Without question, media marketers agree they want and need personalization to meet and compete with consumer demands. What the vast majority also agree on: they still don’t know how to make personalization a reality.
Today’s media industry is experiencing a renaissance. There’s a new breed of publisher that has proven to be up for solving the digital challenges that have plagued many conservative media enterprises.
With a client base rich with ecommerce and media companies, we knew we couldn’t bank on one-size-fits-all programming when planning our inaugural customer conference, Sailthru Lift. The experience needs to add real value and fuel our clients as they focus on omnichannel marketing, personalization and retention.
In a world where something as personal as email is constantly under threat of attack from cybercrimes and phishing risks, we look up to companies like Agari that are leading the way in creating a safer, more secure place for online interactions.
I had the privilege of speaking at Fashion Digital NYC with our client, Adam Schwartz, COO of BustedTees. We were there to talk retention, a topic that’s near and dear to my heart: retention.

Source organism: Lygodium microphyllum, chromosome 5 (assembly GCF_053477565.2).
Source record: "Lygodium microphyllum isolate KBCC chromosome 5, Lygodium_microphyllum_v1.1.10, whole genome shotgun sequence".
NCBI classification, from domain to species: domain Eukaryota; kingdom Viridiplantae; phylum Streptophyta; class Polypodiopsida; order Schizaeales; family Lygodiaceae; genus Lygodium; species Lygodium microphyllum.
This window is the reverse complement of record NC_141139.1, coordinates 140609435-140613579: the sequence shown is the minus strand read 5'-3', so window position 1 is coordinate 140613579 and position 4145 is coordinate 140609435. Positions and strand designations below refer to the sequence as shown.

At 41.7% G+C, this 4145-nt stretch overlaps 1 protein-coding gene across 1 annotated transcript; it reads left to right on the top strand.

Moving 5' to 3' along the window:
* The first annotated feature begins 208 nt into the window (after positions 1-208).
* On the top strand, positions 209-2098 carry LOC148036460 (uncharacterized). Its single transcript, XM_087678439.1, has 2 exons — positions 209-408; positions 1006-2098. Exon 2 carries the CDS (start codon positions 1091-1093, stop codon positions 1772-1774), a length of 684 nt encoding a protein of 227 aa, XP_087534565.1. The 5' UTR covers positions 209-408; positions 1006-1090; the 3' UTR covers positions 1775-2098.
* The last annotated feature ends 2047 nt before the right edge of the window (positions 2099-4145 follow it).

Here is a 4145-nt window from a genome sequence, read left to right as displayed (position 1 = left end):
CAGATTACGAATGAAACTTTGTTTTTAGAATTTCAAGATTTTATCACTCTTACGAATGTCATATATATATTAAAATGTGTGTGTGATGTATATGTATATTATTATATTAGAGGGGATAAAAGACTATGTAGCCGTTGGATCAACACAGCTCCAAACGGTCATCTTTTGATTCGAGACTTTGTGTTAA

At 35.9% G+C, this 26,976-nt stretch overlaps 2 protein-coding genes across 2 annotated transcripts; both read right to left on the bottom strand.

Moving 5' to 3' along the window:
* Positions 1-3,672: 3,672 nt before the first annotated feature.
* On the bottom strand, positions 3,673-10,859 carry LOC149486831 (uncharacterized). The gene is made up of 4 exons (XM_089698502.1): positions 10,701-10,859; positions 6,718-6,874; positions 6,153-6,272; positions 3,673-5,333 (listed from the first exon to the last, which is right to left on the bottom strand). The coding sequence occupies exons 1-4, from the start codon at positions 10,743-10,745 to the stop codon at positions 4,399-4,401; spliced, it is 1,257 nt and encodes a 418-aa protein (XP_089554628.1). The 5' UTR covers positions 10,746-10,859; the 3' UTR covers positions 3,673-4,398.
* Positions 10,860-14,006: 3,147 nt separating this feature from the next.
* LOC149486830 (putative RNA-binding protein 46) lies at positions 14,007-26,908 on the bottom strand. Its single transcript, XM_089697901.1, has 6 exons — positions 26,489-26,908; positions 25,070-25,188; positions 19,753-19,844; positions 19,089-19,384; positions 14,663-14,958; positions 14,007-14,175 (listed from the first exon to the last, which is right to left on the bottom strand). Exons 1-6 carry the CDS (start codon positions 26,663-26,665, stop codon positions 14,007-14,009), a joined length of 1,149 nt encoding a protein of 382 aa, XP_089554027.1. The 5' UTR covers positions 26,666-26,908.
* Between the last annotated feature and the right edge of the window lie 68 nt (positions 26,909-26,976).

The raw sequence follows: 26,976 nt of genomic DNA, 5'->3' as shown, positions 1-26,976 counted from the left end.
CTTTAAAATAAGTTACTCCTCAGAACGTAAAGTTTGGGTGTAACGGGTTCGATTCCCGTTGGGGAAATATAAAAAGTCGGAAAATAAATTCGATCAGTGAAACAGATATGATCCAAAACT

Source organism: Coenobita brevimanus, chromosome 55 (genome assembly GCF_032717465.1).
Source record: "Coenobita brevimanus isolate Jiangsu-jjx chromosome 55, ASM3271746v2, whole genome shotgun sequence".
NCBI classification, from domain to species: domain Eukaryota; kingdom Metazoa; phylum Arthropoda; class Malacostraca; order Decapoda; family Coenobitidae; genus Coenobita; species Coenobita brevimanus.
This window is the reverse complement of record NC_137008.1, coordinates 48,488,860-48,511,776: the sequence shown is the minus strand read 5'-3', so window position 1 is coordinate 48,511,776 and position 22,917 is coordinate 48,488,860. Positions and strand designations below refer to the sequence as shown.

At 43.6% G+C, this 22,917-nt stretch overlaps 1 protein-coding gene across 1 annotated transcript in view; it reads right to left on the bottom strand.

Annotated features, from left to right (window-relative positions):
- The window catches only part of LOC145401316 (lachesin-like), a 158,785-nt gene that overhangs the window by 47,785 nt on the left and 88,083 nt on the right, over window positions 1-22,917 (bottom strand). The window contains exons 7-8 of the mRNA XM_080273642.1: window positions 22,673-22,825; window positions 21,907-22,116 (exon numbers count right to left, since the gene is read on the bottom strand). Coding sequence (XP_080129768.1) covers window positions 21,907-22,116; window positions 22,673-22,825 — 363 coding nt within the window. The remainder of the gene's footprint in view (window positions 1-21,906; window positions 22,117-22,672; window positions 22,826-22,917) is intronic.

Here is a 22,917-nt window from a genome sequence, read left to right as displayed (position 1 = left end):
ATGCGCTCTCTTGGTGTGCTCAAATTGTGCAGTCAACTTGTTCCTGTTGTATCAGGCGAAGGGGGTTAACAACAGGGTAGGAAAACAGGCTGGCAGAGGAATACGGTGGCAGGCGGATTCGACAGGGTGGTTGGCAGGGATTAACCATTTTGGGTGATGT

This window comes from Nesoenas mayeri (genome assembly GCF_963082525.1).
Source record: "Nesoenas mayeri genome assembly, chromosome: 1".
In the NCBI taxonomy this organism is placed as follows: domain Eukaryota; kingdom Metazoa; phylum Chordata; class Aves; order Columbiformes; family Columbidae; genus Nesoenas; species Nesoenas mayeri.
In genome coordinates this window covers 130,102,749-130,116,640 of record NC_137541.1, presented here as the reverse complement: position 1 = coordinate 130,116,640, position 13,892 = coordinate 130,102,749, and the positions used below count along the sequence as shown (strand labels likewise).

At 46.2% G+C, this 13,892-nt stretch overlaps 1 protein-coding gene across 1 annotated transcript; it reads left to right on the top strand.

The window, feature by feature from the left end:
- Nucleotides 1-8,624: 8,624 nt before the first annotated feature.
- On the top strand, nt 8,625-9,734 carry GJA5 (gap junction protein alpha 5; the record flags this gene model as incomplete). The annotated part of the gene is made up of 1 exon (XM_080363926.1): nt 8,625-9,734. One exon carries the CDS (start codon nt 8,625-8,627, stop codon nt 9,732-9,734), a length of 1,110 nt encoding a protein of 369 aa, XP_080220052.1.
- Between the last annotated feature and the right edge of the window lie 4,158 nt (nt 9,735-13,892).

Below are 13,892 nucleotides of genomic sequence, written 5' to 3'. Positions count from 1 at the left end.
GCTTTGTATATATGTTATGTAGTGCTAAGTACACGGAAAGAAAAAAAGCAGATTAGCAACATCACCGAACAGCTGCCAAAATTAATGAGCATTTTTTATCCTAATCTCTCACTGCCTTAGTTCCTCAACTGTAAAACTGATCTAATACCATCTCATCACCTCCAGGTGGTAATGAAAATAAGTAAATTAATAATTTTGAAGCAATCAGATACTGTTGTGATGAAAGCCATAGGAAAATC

94% of marketers, and possibly up to 94% of brands, are not marketing to consumers in a way that truly meets consumer needs and demands. Sailthru Lift is here to help work through those challenges.
Our culture is built on Thinking Big, Speaking Up and Getting it Done. It’s the first thing every Sailthru employee hears in the interview process when talking about our culture, and it’s a mantra that carries through to every team and every decision.
This year, over a billion dollars of capital investment has flowed into a new way of doing business.
Fashion and technology are an unlikely but perfect pairing.
Now is the time to be working feverishly to maximize the mobile experience for your customers. Buying needs to be
Predicting the future is not easy. Yet predictive algorithms are commonly criticized because they fail to perfectly foresee very rare events.
When it comes to business, the first company that customers think of when they’re ready to buy can have an incredible advantage over second place when it comes to their bottom line.
Social commerce has been the latest buzzword over the last few months. With Facebook testing its ‘Buy’ button and Twitter